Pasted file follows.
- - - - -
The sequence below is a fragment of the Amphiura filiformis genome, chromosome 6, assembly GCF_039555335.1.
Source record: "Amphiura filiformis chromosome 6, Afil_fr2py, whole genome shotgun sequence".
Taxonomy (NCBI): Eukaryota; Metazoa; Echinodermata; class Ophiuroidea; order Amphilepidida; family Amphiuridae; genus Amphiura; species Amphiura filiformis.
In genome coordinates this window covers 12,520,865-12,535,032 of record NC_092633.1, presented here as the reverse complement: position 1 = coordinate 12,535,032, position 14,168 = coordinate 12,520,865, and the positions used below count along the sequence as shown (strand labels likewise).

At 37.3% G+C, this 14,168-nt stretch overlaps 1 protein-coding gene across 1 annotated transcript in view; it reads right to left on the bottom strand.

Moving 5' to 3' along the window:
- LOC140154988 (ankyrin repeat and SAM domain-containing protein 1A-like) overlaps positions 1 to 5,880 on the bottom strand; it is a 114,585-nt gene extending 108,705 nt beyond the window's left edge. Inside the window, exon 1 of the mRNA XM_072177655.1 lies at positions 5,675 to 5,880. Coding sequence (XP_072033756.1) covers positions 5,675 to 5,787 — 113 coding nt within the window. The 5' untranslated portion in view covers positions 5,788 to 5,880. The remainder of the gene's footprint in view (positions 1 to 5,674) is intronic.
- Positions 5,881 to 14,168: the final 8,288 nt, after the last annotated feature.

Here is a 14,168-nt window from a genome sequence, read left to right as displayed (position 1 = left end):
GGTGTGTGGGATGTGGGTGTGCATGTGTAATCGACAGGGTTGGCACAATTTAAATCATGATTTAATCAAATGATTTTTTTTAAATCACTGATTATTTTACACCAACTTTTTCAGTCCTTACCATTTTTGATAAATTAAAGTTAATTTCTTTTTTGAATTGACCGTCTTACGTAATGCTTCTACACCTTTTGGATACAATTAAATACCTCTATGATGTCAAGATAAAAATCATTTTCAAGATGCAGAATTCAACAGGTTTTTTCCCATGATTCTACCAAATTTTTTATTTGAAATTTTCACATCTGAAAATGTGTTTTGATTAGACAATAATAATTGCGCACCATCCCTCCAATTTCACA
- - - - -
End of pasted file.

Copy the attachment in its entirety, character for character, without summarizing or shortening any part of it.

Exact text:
The sequence below is a fragment of the Amphiura filiformis genome, chromosome 6, assembly GCF_039555335.1.
Source record: "Amphiura filiformis chromosome 6, Afil_fr2py, whole genome shotgun sequence".
Taxonomy (NCBI): Eukaryota; Metazoa; Echinodermata; class Ophiuroidea; order Amphilepidida; family Amphiuridae; genus Amphiura; species Amphiura filiformis.
In genome coordinates this window covers 12,520,865-12,535,032 of record NC_092633.1, presented here as the reverse complement: position 1 = coordinate 12,535,032, position 14,168 = coordinate 12,520,865, and the positions used below count along the sequence as shown (strand labels likewise).

At 37.3% G+C, this 14,168-nt stretch overlaps 1 protein-coding gene across 1 annotated transcript in view; it reads right to left on the bottom strand.

Moving 5' to 3' along the window:
- LOC140154988 (ankyrin repeat and SAM domain-containing protein 1A-like) overlaps positions 1 to 5,880 on the bottom strand; it is a 114,585-nt gene extending 108,705 nt beyond the window's left edge. Inside the window, exon 1 of the mRNA XM_072177655.1 lies at positions 5,675 to 5,880. Coding sequence (XP_072033756.1) covers positions 5,675 to 5,787 — 113 coding nt within the window. The 5' untranslated portion in view covers positions 5,788 to 5,880. The remainder of the gene's footprint in view (positions 1 to 5,674) is intronic.
- Positions 5,881 to 14,168: the final 8,288 nt, after the last annotated feature.

Here is a 14,168-nt window from a genome sequence, read left to right as displayed (position 1 = left end):
GGTGTGTGGGATGTGGGTGTGCATGTGTAATCGACAGGGTTGGCACAATTTAAATCATGATTTAATCAAATGATTTTTTTTAAATCACTGATTATTTTACACCAACTTTTTCAGTCCTTACCATTTTTGATAAATTAAAGTTAATTTCTTTTTTGAATTGACCGTCTTACGTAATGCTTCTACACCTTTTGGATACAATTAAATACCTCTATGATGTCAAGATAAAAATCATTTTCAAGATGCAGAATTCAACAGGTTTTTTCCCATGATTCTACCAAATTTTTTATTTGAAATTTTCACATCTGAAAATGTGTTTTGATTAGACAATAATAATTGCGCACCATCCCTCCAATTTCACA